So, the next step is to implement a near-infinite universe, filled with procedural galaxies and try to return to Milky Way that way smile

*





 
RobbieDate: Thursday, 07.07.2011, 16:18 | Message # 18
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I've done a video today on how to find Earth using the stars as 'sign posts' for our future space travels. :-) I've changed the start location in this video though; I've started from Magellanic Clouds instead of Sag-DEG. It's best to watch it full screen and at 1080 HD if your broadband speed will allow it:



I managed to extrapolate this information from the known stars to create my route home. I kinda 'reverse engineered' the catalogued data, starting with Earth and Sol and then using some of the other well known stars. I then created a couple of constellations as my markers from each star, these act as the observation sign-posts en route: I call these my 'waypoint constellations' - AKA the 'Robbies' constellations. smile Without these, I would find it impossible to navigate my way through the bewildering mess of stars.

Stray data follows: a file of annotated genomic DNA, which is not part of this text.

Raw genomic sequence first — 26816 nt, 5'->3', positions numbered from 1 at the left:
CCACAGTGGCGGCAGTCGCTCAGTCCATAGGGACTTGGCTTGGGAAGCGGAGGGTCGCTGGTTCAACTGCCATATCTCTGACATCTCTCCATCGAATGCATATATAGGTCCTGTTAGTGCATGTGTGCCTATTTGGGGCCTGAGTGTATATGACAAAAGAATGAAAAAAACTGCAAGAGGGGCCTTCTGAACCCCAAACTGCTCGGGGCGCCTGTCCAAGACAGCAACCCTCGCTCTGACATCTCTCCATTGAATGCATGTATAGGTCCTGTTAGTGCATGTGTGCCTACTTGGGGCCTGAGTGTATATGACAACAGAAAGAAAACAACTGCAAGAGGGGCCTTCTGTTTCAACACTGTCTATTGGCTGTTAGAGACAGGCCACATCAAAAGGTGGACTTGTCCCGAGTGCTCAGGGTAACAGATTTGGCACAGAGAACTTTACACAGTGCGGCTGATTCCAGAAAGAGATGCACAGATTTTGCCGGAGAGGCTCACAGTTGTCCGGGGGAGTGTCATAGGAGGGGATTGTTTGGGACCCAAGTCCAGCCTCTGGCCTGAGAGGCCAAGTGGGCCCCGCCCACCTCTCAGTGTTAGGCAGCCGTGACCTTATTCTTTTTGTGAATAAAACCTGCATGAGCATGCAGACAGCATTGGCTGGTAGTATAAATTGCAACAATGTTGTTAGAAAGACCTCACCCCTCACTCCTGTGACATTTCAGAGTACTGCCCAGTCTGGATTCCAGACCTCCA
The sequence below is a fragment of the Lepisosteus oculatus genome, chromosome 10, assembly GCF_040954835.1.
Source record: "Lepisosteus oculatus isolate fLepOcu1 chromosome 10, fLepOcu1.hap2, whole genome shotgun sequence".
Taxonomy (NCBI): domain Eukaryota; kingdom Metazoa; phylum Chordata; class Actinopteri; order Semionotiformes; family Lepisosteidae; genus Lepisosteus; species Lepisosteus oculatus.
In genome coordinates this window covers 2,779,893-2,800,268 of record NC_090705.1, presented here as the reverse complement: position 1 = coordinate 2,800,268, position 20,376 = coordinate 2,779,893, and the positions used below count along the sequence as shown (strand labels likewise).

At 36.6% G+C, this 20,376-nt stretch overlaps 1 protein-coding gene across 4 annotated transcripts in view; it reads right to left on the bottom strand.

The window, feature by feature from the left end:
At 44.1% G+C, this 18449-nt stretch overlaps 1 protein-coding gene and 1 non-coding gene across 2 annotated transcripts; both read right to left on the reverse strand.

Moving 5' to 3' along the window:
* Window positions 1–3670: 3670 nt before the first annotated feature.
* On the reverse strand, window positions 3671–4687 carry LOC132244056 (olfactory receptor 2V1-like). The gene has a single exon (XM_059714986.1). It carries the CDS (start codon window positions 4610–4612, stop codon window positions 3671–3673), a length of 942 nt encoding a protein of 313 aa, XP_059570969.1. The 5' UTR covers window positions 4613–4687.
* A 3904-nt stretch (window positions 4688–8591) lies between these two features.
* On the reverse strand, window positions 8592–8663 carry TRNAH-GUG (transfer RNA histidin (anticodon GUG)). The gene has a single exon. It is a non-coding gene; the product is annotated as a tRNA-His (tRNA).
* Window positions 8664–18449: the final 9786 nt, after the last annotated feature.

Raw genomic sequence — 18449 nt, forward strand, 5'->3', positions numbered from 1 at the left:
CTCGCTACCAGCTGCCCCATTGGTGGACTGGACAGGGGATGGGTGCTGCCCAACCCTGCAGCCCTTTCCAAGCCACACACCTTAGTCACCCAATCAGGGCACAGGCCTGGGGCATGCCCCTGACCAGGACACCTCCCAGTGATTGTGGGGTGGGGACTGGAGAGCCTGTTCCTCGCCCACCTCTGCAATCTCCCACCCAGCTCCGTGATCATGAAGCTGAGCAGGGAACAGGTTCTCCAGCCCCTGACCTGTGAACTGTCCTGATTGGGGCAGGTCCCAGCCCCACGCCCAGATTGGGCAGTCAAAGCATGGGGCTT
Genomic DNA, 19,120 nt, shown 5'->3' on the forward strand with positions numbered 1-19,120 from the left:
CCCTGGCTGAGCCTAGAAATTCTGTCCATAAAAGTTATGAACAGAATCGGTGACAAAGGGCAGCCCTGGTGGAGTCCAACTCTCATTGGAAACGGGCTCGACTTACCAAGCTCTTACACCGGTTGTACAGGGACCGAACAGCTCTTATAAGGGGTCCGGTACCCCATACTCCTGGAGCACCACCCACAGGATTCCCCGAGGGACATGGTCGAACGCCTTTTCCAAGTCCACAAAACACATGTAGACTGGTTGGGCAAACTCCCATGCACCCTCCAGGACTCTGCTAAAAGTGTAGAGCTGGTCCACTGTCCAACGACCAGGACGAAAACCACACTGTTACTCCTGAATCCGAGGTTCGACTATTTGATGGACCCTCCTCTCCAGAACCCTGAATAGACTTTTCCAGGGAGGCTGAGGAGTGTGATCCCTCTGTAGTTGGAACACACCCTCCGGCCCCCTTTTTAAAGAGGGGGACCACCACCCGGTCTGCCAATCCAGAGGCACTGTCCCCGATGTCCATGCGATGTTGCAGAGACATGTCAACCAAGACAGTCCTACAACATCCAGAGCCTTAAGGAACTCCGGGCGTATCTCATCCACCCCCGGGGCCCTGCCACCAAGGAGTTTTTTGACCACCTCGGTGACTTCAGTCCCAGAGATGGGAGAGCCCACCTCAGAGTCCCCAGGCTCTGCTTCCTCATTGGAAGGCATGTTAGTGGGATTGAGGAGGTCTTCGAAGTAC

I might post another video later showing how I navigate the way-points and markers.





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SpaceEngineerDate: Friday, 08.07.2011, 00:20 | Message # 19
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Robbie

That's Nice, but you might want to add some text onto the video and draw circles around 'sign post' stars. It will be better for others to understand your travels.

Secondly,try to record you video with the SE inbuilt video frame capture: It will make your frame-rate much smoother. You can toggle the frame-time mode (Shift-\) and then press F9 to start recording the screen-shots for each frame. When done, press F9 to stop it. Then go to screen-shots folder for the frame captured screen-shots. You can then stitch those pics together using a video editor program - such as Window Movie Maker. Note that the frame-time mode is important to obtain a smooth video.

update: Damn, I tried to edit your post with [video] BB code, but it won't work for some reason...

*





 
RobbieDate: Saturday, 09.07.2011, 14:27 | Message # 20
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That's my next task: To annotate the stars and my so-called 'Robbie' constellations.

I didn't want to add any information to the first video. I wanted it to look arcane. smile